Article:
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Thread: Should Churches Have To Stay Out of Politics to Remain Tax Exempt

  1. #31
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    Quote Originally Posted by AlyssaEimers View Post
    A church donating money to a political campaign is a much different thing than restricting what a pastor can say from the pulpit.

    Someone saying "This is who I am planning to vote for, and who is going to support our church", is different than saying this is who you must vote for.

    Going to a particular church is voluntary. No one is going to make you go there. No one is also going to force you to vote for a particular candidate. With the union situation you do not have a choice with that other than to quit your job. They are still not forcing you to vote for a candidate, just telling you who they want you to vote for.
    To the bolded, how is that not bothersome to you?

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    For years churches have invited and hosted political candidates (presidential, congressional, state races) in to give speeches *during* services. If you look at the coverage, many of those pastors then introduce the person with something along the lines of "I'm pleased to introduce the next ______ (fill in the office) of the United States (or their state/city.) That, to me, equals endorsement but has been taking place and allowed for decades that I'm aware of. Obviously candidates cannot go to each and every church or other non-profit to give political stump speeches. I would guess that these pastors would point to all of the examples of candidates being endorsed in person during services without repercussions as a part of their defense.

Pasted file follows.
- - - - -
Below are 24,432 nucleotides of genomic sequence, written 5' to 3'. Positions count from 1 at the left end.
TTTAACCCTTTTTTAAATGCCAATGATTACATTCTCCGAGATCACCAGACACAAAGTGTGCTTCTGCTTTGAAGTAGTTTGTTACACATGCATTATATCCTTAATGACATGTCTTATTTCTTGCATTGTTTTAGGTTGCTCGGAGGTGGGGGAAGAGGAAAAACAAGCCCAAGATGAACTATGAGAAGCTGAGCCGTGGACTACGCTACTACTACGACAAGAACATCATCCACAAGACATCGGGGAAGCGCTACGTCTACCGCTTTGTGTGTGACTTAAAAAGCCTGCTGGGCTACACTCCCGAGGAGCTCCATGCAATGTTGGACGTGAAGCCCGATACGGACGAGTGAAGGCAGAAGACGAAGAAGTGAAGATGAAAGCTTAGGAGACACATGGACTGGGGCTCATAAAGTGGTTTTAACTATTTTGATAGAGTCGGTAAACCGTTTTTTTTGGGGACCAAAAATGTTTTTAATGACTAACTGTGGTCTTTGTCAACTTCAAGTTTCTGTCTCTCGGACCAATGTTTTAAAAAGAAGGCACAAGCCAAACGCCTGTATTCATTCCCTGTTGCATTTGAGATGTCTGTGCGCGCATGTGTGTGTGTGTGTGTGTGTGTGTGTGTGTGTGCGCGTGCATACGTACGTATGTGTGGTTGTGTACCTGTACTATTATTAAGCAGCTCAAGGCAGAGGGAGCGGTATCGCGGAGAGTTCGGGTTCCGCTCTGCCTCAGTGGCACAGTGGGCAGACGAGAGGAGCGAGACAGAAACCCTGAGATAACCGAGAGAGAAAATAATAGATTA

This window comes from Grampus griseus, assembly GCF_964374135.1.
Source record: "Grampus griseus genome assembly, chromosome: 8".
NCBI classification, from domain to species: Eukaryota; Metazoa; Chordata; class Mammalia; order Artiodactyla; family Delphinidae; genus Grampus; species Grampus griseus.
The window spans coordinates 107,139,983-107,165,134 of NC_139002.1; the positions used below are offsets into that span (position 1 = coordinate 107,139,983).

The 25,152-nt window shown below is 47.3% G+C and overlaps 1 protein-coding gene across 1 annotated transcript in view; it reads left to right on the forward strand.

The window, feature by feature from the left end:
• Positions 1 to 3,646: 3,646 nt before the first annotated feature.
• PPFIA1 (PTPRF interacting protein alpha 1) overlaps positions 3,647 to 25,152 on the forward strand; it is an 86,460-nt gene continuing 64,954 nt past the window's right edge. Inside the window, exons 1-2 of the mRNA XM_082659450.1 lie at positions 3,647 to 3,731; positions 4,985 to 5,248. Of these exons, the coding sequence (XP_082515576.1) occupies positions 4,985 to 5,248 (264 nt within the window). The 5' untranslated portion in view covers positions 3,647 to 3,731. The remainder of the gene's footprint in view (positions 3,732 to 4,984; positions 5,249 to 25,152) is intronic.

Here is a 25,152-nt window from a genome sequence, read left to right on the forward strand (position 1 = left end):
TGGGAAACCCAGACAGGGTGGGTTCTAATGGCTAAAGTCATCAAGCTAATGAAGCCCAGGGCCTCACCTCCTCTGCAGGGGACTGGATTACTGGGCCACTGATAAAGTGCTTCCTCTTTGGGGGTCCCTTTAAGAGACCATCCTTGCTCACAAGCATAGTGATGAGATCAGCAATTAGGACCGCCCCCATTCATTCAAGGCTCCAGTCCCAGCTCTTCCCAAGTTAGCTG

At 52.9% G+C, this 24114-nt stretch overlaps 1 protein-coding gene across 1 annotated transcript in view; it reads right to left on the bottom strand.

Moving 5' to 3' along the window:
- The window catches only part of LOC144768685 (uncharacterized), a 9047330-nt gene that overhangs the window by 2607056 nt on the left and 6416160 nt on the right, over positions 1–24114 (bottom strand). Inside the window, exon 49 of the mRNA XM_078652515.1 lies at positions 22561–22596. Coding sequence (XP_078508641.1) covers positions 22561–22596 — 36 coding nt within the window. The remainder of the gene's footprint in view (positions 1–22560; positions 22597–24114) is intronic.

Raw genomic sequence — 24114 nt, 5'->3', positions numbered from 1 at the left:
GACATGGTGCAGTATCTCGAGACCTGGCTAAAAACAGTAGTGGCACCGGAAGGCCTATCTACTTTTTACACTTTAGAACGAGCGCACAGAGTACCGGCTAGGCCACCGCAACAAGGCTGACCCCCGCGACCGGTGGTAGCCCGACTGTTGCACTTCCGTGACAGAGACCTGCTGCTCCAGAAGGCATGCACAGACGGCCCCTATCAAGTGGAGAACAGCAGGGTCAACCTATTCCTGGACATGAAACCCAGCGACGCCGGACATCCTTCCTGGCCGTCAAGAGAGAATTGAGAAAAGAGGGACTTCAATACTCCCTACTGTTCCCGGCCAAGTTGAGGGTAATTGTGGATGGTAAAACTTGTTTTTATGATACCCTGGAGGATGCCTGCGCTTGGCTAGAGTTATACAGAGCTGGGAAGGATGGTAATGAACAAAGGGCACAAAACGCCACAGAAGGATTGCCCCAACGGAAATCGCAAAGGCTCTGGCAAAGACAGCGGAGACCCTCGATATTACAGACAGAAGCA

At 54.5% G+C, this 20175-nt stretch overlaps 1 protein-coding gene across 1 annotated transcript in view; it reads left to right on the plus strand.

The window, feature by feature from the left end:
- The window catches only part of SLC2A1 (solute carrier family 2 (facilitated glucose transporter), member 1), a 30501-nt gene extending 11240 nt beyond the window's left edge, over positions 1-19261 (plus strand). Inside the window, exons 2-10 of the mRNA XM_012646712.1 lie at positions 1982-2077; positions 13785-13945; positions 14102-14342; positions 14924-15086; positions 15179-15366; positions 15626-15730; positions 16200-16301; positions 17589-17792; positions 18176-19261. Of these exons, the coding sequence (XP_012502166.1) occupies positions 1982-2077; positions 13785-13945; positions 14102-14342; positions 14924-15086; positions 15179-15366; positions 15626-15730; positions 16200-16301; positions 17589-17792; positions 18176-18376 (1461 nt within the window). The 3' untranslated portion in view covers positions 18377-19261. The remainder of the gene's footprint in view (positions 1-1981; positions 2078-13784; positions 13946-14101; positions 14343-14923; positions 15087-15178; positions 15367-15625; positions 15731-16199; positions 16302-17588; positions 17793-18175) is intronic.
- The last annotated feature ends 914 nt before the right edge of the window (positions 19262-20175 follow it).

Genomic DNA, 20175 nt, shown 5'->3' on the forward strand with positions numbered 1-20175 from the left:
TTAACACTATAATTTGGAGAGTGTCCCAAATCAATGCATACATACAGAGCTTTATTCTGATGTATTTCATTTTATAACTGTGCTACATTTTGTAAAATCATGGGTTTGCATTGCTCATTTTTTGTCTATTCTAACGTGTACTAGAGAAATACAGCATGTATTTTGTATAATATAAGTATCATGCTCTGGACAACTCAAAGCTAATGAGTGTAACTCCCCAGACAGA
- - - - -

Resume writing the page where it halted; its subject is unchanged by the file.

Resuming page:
I also am aware that candidates representing Democrats, Republicans, Libertarians, and Independents have held speeches in churches *outside* of the normal "service" time as a special event for the town... either because the church offers the largest meeting space or simply by invitation. I think that these give at least an 'implied' endorsement of the candidates to that particular congregation.

    I believe the pastors do risk alienating segments of their congregation by more plainly endorsing a candidate (vs. the examples offered above of giving an explanation of their churches' belief surrounding specific issues within a campaign w/o stating a candidate's name.) It is then up to the individual whether they wish to continue attending/supporting that particular church.

    There are a number of non-profits which offer Voter Guides -- each slanted to present those items that they support by showcasing whomever they believe should be the candidate of "choice." (Again, I can think of examples from both left and right leaning organizations.)